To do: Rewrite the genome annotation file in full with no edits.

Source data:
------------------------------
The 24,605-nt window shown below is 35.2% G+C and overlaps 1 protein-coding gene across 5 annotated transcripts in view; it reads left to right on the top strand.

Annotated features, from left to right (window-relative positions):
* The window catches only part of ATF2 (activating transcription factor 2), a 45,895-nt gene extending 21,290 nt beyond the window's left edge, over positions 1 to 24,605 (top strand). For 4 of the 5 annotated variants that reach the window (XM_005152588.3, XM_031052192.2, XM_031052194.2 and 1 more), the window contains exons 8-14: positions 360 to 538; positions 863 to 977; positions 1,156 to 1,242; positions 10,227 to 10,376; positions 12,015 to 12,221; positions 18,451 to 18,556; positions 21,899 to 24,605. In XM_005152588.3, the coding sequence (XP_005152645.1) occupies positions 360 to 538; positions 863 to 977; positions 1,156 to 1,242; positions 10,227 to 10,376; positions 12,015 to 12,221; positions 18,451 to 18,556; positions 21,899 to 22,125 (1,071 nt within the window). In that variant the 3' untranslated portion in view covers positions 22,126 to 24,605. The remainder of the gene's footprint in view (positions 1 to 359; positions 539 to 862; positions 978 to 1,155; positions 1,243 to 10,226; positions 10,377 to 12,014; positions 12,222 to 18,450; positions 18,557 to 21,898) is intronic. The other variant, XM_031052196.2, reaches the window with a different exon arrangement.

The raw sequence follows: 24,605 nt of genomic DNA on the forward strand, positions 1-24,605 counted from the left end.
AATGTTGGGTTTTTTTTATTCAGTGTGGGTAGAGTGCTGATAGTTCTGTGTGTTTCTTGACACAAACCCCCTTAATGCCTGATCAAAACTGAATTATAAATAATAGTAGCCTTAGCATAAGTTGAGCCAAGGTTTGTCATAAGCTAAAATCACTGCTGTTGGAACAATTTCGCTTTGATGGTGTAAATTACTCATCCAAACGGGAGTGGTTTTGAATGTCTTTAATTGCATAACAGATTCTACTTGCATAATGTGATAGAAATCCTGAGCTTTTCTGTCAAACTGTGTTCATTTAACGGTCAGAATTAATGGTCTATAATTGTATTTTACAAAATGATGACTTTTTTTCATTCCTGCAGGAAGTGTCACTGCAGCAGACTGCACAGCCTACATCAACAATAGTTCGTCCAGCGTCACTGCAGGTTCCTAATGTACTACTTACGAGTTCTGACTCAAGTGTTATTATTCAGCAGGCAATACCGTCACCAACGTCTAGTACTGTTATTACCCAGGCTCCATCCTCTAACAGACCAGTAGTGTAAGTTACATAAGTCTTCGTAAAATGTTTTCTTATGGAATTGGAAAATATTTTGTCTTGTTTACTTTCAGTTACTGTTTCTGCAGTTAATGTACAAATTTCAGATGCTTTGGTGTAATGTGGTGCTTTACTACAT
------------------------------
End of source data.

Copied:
The 24,605-nt window shown below is 35.2% G+C and overlaps 1 protein-coding gene across 5 annotated transcripts in view; it reads left to right on the top strand.

Annotated features, from left to right (window-relative positions):
* The window catches only part of ATF2 (activating transcription factor 2), a 45,895-nt gene extending 21,290 nt beyond the window's left edge, over positions 1 to 24,605 (top strand). For 4 of the 5 annotated variants that reach the window (XM_005152588.3, XM_031052192.2, XM_031052194.2 and 1 more), the window contains exons 8-14: positions 360 to 538; positions 863 to 977; positions 1,156 to 1,242; positions 10,227 to 10,376; positions 12,015 to 12,221; positions 18,451 to 18,556; positions 21,899 to 24,605. In XM_005152588.3, the coding sequence (XP_005152645.1) occupies positions 360 to 538; positions 863 to 977; positions 1,156 to 1,242; positions 10,227 to 10,376; positions 12,015 to 12,221; positions 18,451 to 18,556; positions 21,899 to 22,125 (1,071 nt within the window). In that variant the 3' untranslated portion in view covers positions 22,126 to 24,605. The remainder of the gene's footprint in view (positions 1 to 359; positions 539 to 862; positions 978 to 1,155; positions 1,243 to 10,226; positions 10,377 to 12,014; positions 12,222 to 18,450; positions 18,557 to 21,898) is intronic. The other variant, XM_031052196.2, reaches the window with a different exon arrangement.

The raw sequence follows: 24,605 nt of genomic DNA on the forward strand, positions 1-24,605 counted from the left end.
AATGTTGGGTTTTTTTTATTCAGTGTGGGTAGAGTGCTGATAGTTCTGTGTGTTTCTTGACACAAACCCCCTTAATGCCTGATCAAAACTGAATTATAAATAATAGTAGCCTTAGCATAAGTTGAGCCAAGGTTTGTCATAAGCTAAAATCACTGCTGTTGGAACAATTTCGCTTTGATGGTGTAAATTACTCATCCAAACGGGAGTGGTTTTGAATGTCTTTAATTGCATAACAGATTCTACTTGCATAATGTGATAGAAATCCTGAGCTTTTCTGTCAAACTGTGTTCATTTAACGGTCAGAATTAATGGTCTATAATTGTATTTTACAAAATGATGACTTTTTTTCATTCCTGCAGGAAGTGTCACTGCAGCAGACTGCACAGCCTACATCAACAATAGTTCGTCCAGCGTCACTGCAGGTTCCTAATGTACTACTTACGAGTTCTGACTCAAGTGTTATTATTCAGCAGGCAATACCGTCACCAACGTCTAGTACTGTTATTACCCAGGCTCCATCCTCTAACAGACCAGTAGTGTAAGTTACATAAGTCTTCGTAAAATGTTTTCTTATGGAATTGGAAAATATTTTGTCTTGTTTACTTTCAGTTACTGTTTCTGCAGTTAATGTACAAATTTCAGATGCTTTGGTGTAATGTGGTGCTTTACTACAT